Chatting with Sister Patricia Rapozo, OSF is a firsthand encounter with joy of the Lord. Her deep, genuine love for people and optimism and hope for the future shine through brightly through her words and expressions. There is no preachiness or over-wrought spirituality about her. Sister Pat’s relationship with Jesus is real, inspiring and inviting.
“If you’re happy inside, and are happy doing what you’re doing, and you have the Lord on your side, what more do you need?” Sister Pat said.
Her joy and love of life stems from clarity about her own life’s calling, which she discovered at an early age in Hilo on Hawaii Island. She grew up in a Catholic family and went to Catholic schools all her life.
She worked on the family farm, and for five summers, also worked on the plantations to pay for her tuition at St. Joseph’s High School. Back then, the annual tuition was $50 a year! But Sister Pat is quick to add that she also had to pay for her uniforms and, because she sewed a lot, this also helped with costs.
“School was delightful because the farm was hard work,” Sister Pat said.
But school was much more than a way to escape the rigors of farm life. It was an opportunity to surround herself with the Sisters of St. Francis, whom Sister Pat thought were wonderful role models in her life.
By the time she graduated high school, she had already determined what she wanted to do: to enter the community as a Sister.
My father said, “You what?!”
Her father eventually gave his blessings for her to go, but her mother had doubts about Sister Pat carrying through with her decision. “My mother said, ‘Pat, you’re going to last maybe two months. That’s not your lifestyle. You with prayer and all of that, forget it. You’re a farm girl.’ But I told her, Ma, I want something different.”
“I had lived here long enough. I know what married life is like. I feel it’s not my calling,” she explained to her parents. “I lived among married couples, my aunts and uncles. I didn’t see the happiness. I didn’t want that. And to live with one man all your life…that takes a special vocation!”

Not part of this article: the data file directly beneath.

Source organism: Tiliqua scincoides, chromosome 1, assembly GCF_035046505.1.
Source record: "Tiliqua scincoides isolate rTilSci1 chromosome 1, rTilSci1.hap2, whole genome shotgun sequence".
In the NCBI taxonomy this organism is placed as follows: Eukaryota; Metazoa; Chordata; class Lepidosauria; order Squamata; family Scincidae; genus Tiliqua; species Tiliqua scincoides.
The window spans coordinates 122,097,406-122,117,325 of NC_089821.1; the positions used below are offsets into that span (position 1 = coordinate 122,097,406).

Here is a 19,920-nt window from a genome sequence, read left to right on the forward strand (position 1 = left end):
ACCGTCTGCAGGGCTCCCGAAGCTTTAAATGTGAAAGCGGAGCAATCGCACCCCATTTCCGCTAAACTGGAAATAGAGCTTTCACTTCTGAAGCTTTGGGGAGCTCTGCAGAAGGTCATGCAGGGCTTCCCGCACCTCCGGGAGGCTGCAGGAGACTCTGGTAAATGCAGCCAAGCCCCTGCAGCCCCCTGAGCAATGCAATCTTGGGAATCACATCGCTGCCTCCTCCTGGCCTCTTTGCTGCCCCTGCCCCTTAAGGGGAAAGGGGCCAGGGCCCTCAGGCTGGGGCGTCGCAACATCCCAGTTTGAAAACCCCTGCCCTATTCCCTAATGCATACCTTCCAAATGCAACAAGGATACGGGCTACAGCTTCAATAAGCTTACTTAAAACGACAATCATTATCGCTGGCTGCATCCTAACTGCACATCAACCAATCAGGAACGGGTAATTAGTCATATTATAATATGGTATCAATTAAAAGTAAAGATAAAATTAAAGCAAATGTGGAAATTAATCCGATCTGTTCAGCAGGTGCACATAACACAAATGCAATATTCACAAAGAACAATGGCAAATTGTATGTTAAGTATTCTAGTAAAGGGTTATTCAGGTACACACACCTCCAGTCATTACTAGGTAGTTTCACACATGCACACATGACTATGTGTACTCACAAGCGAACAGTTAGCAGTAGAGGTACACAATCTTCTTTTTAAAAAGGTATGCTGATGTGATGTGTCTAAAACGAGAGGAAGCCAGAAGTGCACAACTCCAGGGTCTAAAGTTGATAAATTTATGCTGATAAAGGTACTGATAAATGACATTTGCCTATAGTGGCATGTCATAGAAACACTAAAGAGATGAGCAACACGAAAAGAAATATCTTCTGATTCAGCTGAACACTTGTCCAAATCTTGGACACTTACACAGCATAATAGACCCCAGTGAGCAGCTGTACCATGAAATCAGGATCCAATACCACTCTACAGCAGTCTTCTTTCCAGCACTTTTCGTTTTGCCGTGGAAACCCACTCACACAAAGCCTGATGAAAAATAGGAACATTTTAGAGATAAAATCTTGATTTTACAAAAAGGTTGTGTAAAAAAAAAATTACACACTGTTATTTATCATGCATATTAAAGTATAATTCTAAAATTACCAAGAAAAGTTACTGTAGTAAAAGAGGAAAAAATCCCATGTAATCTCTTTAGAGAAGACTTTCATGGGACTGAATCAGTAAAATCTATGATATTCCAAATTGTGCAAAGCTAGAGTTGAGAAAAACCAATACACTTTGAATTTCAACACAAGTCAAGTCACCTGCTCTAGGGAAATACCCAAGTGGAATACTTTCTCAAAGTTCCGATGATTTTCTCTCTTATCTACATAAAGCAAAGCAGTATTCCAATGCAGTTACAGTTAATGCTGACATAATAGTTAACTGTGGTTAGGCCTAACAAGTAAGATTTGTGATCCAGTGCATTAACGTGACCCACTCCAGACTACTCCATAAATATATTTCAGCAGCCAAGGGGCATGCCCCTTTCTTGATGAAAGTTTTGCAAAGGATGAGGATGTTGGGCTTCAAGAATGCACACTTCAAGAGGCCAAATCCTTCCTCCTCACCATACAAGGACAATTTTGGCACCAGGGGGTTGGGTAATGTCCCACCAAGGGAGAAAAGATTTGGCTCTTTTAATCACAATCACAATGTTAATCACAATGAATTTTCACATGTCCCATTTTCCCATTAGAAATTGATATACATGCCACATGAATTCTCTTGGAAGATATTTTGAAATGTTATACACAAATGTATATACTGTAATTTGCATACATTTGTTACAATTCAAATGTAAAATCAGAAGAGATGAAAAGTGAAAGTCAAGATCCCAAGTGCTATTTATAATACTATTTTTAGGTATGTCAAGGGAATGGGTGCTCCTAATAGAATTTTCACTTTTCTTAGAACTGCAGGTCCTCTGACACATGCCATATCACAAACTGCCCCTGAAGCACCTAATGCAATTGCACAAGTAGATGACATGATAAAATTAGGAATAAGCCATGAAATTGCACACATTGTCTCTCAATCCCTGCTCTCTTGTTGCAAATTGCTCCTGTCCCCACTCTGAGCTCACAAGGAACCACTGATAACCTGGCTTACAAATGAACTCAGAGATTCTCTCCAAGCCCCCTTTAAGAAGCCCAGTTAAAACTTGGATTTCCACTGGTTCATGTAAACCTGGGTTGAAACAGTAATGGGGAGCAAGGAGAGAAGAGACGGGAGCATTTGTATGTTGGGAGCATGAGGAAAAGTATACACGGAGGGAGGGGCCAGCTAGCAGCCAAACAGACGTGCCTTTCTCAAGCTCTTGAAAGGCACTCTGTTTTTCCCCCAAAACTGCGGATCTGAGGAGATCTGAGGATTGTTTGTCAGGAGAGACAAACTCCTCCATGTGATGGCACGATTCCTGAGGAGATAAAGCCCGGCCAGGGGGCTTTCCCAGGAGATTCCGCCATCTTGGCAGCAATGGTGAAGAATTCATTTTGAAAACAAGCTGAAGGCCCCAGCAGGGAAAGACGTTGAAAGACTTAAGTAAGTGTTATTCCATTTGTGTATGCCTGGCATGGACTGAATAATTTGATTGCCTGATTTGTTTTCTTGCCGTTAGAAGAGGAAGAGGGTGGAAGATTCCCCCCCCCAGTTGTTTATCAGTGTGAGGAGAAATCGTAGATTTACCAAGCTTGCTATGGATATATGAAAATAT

Besides, Sister Pat had aspirations to be a teacher and leave the farm life behind. “I wanted to teach and take care of little children, but the year I entered, the orphanage closed. So I said, “Lord, now what am I going to do?”
She entered the convent anyway, but not before honoring her father’s one request. “He told me, ‘You have to sell a cow.’” So she did. That was in 1958, and it covered her dowry and other costs to travel to Syracuse.
Sister Pat never had any regrets. “Entering the community and becoming a Sister was the best decision I made. I still could teach, have my parents, and my religion, and my Jesus and angels, and that was enough for me. There was a peaceful encounter within myself that this is it.”
When Saint Marianne Cope was canonized, she said, “Yes! We have a Saint in our community. She’s a Franciscan and I’m a Franciscan. It made me feel proud. Very proud.”
Sister Pat taught for nearly 50 years, 30 of those years educating first graders. She then moved on to teaching third graders, whom she also enjoyed. Along the way, Sister Pat also earned a master’s degree from the University of San Francisco.
“I loved the innocence of their questions,” she said. In almost every class she was able to answer children’s questions about what happens when people die. Her answer that Jesus takes over always satisfied the children with inquiring minds.
“I loved being in the different states, experiencing different lifestyles, and wearing different clothes,” the ever-adventurous Sister Pat said of her time in New Jersey and New York.
Even when she didn’t teach in school, she taught in church. She was responsible for religious education classes, teaching CCD (Confraternity of Christian Doctrine) classes to students of all ages, from kindergarten to 12th grade.
Besides teaching, Sister Pat has also enjoyed making crafts all her life, sewing and crocheting gifts for others. While she was a teacher, she would make hand-painted wooden ornaments for each of her students, matching the ornament to the personality of each child.
Today, you can find Sister Pat every week in the Paiko Building lobby of the St. Francis Healthcare System Liliha campus selling her crafts, something she has enjoyed for the past five years.
Sister Pat shared her secret to a joyful life for those who work at St. Francis Healthcare System:
“Presence is the most important thing…To love all those I work with, to share what God given talents He’s given, and to serve others in whatever capacity is needed. That’s so important to me.”